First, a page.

Stéphane Le Vu et al.: "Increased risks of myocarditis and pericarditis during the first week following vaccination, and particularly after the second dose...largest risk in those aged 18 to 24 years
Largest associations are observed for myocarditis following mRNA-1273 vaccination in persons aged 18 to 24 years; a substantial burden of both myocarditis & pericarditis across other age groups also
Bottom line and this study out today is telling us what we already knew from prior studies across the last over one year. The study shows that vaccination/injection/inoculation using both mRNA vaccines (Pfizer and Moderna) was related to an increased risk of myocarditis and pericarditis within the first 7 days post vaccination. The study showed that the relationships/associations were especially marked after the second dose, and were existent for both males and females. The study also revealed a trend of enhanced risks towards younger age groups. Moreover, a significant risk was also emerged among males greater than 30 years of age to develop myocarditis and among females over 30 years of age to develop a pericarditis post vaccination.
Specifically, this study (Figures 1 and 2) showed us that for the two vaccines, ‘the risk of myocarditis was increased in the seven days post vaccination. For the BNT162b2 vaccine (Pfizer), odds ratios were 1.8 (95% confidence interval [CI]: 1.3–2.5) for the first dose and 8.1 (95% CI, 6.7–9.9) for the second. The association was stronger for the mRNA-1273 vaccine (Moderna) with odds-ratios of 3.0 (95% CI, 1.4–6.2) for the first dose and 30 (95% CI, 21–43) for the second. The risk of pericarditis was increased in the seven days following the second dose of both vaccines, with odds ratios of 2.9 (95% CI, 2.3–3.8) for the BNT162b2 vaccine and 5.5 (95% CI, 3.3–9.0) for the mRNA-1273 vaccine. Vaccination in the previous 8 to 21 days, with either the BNT162b2 or mRNA-1273 vaccine was not associated with a risk of myocarditis or pericarditis.’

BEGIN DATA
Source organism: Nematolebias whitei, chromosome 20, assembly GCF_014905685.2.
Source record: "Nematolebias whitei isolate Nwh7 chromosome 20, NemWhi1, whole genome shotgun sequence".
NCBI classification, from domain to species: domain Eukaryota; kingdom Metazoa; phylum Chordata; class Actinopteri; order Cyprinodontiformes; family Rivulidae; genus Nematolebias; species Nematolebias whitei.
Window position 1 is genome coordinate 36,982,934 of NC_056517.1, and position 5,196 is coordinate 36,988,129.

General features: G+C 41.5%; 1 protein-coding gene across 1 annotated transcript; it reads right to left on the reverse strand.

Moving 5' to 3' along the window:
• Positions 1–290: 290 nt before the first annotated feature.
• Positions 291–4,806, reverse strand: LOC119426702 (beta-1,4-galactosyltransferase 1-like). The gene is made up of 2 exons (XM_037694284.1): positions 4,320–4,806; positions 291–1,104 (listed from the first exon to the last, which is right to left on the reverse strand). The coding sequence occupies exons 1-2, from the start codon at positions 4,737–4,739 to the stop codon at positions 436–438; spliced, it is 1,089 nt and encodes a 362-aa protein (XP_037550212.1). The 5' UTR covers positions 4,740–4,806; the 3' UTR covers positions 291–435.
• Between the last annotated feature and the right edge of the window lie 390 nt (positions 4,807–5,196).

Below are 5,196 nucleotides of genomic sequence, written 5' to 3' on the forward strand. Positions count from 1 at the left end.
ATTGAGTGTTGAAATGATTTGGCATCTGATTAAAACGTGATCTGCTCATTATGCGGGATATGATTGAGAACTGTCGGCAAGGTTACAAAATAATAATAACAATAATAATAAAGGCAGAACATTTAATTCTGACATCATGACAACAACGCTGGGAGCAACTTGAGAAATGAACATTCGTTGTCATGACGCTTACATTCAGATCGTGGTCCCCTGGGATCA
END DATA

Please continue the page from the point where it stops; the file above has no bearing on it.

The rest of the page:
Figure 1 ENLARGED
Figure 2 ENLARGED
‘Subgroup estimates by sex and age classes
The risk of myocarditis was substantially increased within the first week post vaccination in both males and females (Fig. 1 and Table S2). Odds-ratios associated with the second dose of the mRNA-1273 vaccine were consistently the highest, with values up to 44 (95% CI, 22–88) and 41 (95% CI, 12–140), respectively in males and females aged 18 to 24 years but remaining high in older age groups. Odds-ratios for the second dose of the BNT162b2 vaccine tended to decrease with age, from 18 (95% CI, 9–35) and 7.1 (95% CI, 1.5–33), respectively in males and females aged 12 to 17 years, down to 3.0 (95% CI, 1.5–5.9) and 1.9 (95% CI, 0.39–9.3), respectively in males and females aged 40 to 51 years.
An increased risk of pericarditis was also found in the first week after the second dose of either of the mRNA vaccines among both males and females (Fig. 2 and Table S3). Odds-ratios for the second dose of the BNT162b2 vaccine showed a downward trend across age groups with values up to 6.8 (95% CI, 2.3–20) and 10 (95% CI, 2.5–41), respectively in males and females aged 12 to 17 years. The second dose of the mRNA-1273 vaccine was associated with pericarditis among males and among females only within age 30 to 39 years (odds-ratio 20 [95% CI, 3.5–110]) and age 40 to 50 years (odds-ratio 13 [95% CI, 3.5–49]).’